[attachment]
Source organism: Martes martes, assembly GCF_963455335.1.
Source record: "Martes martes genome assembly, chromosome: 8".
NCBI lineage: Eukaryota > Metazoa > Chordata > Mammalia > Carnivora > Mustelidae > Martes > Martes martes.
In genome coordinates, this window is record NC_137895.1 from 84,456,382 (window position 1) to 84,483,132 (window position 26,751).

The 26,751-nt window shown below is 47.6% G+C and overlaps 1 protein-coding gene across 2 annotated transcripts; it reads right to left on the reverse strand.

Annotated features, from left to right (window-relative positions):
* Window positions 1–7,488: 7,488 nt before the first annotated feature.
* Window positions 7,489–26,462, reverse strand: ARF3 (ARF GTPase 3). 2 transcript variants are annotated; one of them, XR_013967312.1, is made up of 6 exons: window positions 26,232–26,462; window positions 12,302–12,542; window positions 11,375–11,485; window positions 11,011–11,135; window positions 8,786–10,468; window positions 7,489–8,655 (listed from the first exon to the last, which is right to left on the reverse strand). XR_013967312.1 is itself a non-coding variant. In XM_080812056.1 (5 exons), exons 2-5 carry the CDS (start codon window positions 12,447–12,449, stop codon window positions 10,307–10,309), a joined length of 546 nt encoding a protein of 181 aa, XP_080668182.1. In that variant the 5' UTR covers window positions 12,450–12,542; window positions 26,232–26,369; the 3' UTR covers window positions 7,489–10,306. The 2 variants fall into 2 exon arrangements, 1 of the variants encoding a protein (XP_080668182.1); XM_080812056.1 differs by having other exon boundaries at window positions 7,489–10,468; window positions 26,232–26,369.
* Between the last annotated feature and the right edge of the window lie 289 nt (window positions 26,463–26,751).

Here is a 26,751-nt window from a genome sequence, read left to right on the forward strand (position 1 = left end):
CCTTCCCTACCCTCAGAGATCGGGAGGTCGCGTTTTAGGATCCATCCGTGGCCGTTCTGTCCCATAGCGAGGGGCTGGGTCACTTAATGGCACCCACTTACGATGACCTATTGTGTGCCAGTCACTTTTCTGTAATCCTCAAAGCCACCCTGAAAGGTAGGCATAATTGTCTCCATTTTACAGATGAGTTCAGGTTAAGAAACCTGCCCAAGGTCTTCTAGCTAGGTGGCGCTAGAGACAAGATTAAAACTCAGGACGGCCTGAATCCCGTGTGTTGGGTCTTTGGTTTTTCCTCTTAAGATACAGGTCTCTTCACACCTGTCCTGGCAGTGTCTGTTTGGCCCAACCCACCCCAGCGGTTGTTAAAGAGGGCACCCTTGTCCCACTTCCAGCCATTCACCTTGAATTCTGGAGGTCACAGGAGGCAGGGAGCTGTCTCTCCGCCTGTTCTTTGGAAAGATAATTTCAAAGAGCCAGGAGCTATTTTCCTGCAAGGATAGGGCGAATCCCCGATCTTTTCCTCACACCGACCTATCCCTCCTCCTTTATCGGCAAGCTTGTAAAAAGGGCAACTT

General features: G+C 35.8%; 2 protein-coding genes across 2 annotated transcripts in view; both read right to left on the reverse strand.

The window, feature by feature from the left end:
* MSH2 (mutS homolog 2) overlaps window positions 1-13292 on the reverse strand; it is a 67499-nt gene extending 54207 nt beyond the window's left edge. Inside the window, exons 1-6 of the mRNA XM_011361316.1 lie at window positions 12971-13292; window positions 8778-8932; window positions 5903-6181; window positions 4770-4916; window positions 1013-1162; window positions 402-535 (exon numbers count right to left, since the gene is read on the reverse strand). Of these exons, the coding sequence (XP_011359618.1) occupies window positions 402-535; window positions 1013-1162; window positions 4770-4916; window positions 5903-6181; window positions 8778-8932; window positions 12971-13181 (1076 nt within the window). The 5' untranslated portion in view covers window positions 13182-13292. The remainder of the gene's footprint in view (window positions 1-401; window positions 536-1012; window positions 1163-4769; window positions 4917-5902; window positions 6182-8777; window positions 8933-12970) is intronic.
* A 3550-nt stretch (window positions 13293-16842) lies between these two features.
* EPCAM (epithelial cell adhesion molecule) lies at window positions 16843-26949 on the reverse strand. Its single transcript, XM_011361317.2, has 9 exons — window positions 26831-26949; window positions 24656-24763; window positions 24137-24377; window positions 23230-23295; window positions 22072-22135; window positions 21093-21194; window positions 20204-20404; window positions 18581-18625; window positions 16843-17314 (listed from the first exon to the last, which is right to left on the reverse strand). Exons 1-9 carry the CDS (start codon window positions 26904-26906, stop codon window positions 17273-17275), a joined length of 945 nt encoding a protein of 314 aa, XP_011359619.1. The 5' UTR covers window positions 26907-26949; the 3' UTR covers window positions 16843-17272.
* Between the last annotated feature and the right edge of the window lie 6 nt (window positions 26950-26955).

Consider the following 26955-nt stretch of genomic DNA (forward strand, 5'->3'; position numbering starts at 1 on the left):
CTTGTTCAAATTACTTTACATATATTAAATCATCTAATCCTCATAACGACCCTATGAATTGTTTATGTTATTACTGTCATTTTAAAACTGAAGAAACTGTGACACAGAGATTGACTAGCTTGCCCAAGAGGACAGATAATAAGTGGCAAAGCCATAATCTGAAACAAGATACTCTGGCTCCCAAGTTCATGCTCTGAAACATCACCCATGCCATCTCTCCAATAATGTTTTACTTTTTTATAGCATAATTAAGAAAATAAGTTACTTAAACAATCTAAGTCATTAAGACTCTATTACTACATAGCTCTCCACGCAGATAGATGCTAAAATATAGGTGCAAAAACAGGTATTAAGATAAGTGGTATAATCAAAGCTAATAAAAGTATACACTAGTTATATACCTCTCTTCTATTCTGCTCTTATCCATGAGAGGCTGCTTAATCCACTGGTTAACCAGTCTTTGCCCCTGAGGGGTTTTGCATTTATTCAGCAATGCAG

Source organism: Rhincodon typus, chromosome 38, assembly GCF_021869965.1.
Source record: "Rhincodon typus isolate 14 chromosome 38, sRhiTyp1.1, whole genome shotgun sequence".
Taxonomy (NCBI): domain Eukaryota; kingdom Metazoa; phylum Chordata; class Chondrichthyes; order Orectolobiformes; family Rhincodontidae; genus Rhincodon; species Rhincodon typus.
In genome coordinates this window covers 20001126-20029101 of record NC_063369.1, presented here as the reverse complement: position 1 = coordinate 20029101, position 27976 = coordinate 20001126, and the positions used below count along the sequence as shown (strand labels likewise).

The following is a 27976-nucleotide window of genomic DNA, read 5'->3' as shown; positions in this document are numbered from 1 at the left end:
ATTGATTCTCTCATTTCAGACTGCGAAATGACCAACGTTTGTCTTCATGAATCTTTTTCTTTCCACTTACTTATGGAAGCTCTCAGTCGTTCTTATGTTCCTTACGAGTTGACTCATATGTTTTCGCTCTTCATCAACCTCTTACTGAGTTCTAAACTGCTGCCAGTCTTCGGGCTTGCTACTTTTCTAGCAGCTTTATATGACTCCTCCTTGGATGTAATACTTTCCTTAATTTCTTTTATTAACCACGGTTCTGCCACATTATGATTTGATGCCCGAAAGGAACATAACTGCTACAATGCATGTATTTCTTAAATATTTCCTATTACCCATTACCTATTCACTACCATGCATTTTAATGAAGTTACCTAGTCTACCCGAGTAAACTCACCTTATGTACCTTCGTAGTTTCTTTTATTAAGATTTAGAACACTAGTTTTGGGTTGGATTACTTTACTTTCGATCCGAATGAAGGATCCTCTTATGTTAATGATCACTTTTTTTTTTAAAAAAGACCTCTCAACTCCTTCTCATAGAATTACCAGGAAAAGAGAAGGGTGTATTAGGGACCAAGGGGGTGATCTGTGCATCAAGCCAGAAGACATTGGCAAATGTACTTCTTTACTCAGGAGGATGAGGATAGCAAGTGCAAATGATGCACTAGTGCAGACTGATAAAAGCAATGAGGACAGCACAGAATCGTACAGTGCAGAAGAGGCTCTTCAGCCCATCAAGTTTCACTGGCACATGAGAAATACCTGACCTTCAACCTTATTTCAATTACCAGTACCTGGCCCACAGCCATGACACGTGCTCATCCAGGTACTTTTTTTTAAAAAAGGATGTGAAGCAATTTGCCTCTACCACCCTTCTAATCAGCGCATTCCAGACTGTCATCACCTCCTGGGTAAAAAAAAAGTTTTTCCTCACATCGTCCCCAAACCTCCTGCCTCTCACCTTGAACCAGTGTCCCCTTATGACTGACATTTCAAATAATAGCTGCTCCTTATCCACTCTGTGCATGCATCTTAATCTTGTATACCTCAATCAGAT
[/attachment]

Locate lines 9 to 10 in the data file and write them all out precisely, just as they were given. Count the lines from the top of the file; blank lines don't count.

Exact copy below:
* Between the last annotated feature and the right edge of the window lie 289 nt (window positions 26,463–26,751).

Here is a 26,751-nt window from a genome sequence, read left to right on the forward strand (position 1 = left end):